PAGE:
For Immediate Release
April 1, 2009
Eileen White Read, 202.741.6376
STRATEGY PAPER: Can You Hear Congo Now? Cell Phones, Conflict Minerals, and the Worst Sexual Violence in the World
WASHINGTON, D.C., April 1, 2009 – The Enough Project at the Center for American Progress today issued a call to action on “conflict minerals” that are mined in the war-torn Democratic Republic of Congo, sold by rebel groups to purchase arms, and serve as a direct cause of widespread sexual violence in that country.
In a new strategy paper authored by Co-founder John Prendergast, Enough called for electronics companies to endorse a pledge that they will manufacture their products without conflict minerals and make their supply chains subject to a transparent audit. Enough also urged activists around the world to endorse a similar pledge calling on companies to examine their business practices. “The deadly nexus in the Democratic Republic of Congo between conflict, sexual violence, and resource exploitation is undeniable,” notes the strategy paper, Can You Hear Congo Now? Cell Phones, Conflict Minerals, and the Worst Sexual Violence in the World.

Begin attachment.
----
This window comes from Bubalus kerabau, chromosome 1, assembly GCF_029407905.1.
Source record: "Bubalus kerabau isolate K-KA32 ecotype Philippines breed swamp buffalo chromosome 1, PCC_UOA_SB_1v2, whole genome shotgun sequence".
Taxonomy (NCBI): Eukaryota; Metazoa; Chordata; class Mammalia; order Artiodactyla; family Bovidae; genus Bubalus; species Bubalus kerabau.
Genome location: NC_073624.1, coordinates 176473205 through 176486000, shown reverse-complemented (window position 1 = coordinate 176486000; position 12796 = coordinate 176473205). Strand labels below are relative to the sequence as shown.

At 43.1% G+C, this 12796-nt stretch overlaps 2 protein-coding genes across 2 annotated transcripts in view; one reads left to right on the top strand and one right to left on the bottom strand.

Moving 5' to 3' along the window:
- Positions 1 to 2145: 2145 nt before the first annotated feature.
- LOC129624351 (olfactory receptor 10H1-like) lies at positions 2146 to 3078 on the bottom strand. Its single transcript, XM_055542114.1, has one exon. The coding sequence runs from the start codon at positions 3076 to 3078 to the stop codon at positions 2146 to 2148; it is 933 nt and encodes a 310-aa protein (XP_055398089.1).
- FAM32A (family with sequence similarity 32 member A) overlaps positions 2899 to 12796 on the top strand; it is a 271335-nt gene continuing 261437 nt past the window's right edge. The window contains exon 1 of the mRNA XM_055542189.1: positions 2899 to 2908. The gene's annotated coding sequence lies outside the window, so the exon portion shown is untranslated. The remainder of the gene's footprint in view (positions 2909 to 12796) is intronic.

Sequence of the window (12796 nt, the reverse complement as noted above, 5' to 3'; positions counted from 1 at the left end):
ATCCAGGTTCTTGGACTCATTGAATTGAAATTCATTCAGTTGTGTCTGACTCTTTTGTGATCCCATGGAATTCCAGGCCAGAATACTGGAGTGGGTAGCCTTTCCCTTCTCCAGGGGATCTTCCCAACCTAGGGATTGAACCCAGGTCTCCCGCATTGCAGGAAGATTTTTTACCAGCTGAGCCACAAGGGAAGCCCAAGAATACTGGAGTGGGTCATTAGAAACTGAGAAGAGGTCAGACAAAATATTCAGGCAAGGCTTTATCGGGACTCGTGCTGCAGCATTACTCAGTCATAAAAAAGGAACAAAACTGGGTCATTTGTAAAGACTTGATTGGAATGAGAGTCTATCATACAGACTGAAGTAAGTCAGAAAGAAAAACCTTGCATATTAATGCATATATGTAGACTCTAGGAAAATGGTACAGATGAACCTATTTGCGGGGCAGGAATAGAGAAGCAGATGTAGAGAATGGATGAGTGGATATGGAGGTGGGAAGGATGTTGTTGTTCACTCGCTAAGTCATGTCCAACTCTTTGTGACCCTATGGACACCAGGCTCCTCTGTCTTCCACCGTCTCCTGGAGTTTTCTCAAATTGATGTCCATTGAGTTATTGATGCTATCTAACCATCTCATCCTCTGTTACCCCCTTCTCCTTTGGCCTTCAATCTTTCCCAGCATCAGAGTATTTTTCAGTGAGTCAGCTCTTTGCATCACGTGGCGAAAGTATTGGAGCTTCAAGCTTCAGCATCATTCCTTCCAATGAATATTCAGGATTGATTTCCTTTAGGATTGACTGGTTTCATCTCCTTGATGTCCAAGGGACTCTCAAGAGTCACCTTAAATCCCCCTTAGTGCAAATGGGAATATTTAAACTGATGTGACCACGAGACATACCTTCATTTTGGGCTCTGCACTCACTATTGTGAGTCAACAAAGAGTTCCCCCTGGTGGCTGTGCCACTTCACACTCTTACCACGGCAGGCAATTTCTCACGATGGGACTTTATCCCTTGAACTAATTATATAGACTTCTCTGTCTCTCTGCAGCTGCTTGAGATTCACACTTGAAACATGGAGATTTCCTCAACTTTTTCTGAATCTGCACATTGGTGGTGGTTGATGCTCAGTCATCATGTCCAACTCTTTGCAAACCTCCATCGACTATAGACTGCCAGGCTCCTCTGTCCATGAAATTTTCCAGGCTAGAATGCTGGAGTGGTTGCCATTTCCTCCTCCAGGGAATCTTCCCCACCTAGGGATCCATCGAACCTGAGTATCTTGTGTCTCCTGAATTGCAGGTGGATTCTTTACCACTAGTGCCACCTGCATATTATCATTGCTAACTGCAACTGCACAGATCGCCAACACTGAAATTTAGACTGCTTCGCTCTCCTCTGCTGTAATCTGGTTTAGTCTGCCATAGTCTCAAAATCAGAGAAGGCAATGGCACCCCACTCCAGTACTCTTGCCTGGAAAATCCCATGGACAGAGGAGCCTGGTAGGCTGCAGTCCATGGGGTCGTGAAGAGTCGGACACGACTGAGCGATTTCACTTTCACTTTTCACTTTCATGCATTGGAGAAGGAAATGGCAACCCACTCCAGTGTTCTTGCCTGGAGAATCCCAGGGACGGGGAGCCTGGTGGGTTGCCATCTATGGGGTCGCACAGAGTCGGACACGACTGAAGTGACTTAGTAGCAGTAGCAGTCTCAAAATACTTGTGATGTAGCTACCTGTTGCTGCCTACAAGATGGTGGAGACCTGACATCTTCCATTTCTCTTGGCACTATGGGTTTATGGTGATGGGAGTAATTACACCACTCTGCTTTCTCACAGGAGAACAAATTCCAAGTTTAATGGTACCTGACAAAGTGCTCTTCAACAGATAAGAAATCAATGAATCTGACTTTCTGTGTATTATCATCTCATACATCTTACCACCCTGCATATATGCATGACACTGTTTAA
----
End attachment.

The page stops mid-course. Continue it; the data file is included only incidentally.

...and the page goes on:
The strategy paper notes that most electronics companies and consumers genuinely do not appreciate the complex chain of events that ties widespread sexual violence in the Congo with the minerals that power cell phones, laptops, mp3 players, video games, and digital cameras. Since research has clearly demonstrated those linkages, however, the Enough Project believes it is time to understand these linkages, expose them, and bring this deadly war fuelled by conflict minerals to an end. Militias and armies responsible for the scourge of sexual violence in eastern Congo battle for control over conflict minerals – the ores that produce the tin, tungsten, and tantalum found in electronic products – and finance themselves through illegal taxation and illicit trade.
“Because we are all unconsciously part of the problem in Congo, all of us can consciously become part of the solution,” said Mr. Prendergast. “Collectively, American consumers have enormous leverage over the companies from which we purchase our electronics. We can marshal that power to press them to play a positive role to protect and empower Congo’s women.”